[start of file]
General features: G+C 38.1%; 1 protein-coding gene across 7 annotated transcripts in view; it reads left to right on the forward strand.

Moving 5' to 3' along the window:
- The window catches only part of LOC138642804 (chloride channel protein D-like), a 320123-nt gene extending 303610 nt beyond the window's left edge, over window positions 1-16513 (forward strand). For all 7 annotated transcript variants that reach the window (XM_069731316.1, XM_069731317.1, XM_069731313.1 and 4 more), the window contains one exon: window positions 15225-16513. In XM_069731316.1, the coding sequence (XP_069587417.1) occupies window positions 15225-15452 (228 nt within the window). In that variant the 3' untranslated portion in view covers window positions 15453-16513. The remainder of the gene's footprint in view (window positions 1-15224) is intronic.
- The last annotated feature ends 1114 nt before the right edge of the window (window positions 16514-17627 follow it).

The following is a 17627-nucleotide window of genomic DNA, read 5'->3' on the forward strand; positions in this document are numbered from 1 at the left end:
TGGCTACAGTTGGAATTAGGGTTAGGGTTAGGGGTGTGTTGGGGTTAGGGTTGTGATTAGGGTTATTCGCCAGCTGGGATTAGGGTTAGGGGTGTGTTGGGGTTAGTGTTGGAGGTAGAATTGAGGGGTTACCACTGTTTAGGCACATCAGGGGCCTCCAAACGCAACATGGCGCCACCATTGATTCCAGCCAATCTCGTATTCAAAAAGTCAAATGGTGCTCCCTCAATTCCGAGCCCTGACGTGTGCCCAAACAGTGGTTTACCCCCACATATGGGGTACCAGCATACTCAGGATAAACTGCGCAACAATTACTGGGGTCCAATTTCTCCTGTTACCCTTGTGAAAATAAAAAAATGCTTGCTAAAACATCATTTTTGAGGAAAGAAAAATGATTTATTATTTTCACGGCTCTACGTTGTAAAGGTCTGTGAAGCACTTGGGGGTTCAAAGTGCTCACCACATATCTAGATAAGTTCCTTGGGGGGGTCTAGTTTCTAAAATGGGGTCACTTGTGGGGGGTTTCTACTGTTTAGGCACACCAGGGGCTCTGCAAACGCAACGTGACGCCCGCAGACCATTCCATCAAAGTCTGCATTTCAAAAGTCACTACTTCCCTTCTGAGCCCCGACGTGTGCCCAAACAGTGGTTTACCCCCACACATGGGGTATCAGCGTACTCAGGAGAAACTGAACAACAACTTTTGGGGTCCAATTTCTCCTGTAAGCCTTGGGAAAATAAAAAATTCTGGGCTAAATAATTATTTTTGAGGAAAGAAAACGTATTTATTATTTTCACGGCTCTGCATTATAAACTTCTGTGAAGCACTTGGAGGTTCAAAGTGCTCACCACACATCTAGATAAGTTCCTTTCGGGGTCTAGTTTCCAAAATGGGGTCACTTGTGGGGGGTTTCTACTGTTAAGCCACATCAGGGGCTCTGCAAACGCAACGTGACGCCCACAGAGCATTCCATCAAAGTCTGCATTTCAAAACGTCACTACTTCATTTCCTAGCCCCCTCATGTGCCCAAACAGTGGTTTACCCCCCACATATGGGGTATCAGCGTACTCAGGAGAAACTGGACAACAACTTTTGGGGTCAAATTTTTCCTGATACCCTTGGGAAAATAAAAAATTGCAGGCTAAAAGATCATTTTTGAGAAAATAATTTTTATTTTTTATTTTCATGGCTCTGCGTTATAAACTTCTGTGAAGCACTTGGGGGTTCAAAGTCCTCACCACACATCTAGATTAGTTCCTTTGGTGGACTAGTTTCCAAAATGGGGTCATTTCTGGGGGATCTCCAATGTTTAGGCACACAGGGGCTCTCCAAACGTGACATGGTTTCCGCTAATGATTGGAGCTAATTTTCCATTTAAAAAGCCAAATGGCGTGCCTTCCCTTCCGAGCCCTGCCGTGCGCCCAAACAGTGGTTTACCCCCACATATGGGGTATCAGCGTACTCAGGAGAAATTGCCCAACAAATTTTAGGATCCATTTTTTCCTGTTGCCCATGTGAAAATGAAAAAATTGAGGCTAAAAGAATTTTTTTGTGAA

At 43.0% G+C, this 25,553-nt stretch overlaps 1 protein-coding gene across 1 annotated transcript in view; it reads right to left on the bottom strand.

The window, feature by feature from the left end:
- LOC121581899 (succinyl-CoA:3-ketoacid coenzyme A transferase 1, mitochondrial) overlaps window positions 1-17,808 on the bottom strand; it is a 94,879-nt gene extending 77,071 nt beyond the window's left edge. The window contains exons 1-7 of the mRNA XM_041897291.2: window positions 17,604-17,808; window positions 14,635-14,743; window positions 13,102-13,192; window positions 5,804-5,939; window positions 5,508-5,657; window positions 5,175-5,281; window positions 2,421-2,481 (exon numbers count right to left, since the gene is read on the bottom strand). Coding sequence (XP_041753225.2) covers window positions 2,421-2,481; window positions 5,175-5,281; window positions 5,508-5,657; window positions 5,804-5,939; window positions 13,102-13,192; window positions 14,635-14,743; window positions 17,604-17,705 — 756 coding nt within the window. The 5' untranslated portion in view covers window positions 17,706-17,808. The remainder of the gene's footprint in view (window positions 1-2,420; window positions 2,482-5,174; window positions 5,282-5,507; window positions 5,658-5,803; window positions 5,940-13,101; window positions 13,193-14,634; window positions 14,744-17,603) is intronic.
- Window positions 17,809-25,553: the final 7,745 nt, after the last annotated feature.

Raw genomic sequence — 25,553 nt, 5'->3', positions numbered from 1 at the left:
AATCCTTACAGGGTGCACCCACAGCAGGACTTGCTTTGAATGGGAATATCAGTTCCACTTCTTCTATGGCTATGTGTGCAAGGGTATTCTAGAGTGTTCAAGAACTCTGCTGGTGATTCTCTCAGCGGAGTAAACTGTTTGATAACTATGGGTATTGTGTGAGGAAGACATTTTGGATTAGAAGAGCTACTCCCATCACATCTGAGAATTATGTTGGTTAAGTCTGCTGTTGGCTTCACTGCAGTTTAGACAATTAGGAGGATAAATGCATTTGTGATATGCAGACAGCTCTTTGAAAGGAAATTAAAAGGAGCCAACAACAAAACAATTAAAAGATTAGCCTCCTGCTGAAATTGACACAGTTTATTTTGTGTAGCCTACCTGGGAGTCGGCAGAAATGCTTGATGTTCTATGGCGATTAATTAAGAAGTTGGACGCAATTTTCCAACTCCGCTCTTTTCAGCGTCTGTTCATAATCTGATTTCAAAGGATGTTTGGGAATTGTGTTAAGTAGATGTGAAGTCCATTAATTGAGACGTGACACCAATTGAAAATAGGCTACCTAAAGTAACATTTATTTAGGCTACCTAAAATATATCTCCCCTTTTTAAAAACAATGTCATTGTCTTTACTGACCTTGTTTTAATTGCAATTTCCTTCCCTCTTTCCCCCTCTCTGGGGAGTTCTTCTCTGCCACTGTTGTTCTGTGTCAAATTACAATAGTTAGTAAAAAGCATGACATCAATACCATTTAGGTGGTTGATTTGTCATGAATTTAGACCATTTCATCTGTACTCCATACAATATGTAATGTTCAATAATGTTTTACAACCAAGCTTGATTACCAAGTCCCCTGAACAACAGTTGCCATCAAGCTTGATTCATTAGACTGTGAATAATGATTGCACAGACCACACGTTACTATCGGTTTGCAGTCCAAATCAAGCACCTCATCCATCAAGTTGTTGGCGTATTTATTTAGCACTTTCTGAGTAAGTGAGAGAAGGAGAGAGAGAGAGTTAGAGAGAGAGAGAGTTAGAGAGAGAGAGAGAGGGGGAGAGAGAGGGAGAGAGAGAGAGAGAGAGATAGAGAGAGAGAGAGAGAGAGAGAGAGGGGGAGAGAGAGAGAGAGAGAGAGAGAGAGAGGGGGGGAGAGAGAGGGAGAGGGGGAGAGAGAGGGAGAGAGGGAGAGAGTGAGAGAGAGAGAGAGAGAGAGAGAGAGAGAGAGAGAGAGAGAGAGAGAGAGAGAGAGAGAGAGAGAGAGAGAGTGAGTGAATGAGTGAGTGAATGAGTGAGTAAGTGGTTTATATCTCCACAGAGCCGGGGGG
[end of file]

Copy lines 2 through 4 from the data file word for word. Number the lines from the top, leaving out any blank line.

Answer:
Moving 5' to 3' along the window:
- The window catches only part of LOC138642804 (chloride channel protein D-like), a 320123-nt gene extending 303610 nt beyond the window's left edge, over window positions 1-16513 (forward strand). For all 7 annotated transcript variants that reach the window (XM_069731316.1, XM_069731317.1, XM_069731313.1 and 4 more), the window contains one exon: window positions 15225-16513. In XM_069731316.1, the coding sequence (XP_069587417.1) occupies window positions 15225-15452 (228 nt within the window). In that variant the 3' untranslated portion in view covers window positions 15453-16513. The remainder of the gene's footprint in view (window positions 1-15224) is intronic.
- The last annotated feature ends 1114 nt before the right edge of the window (window positions 16514-17627 follow it).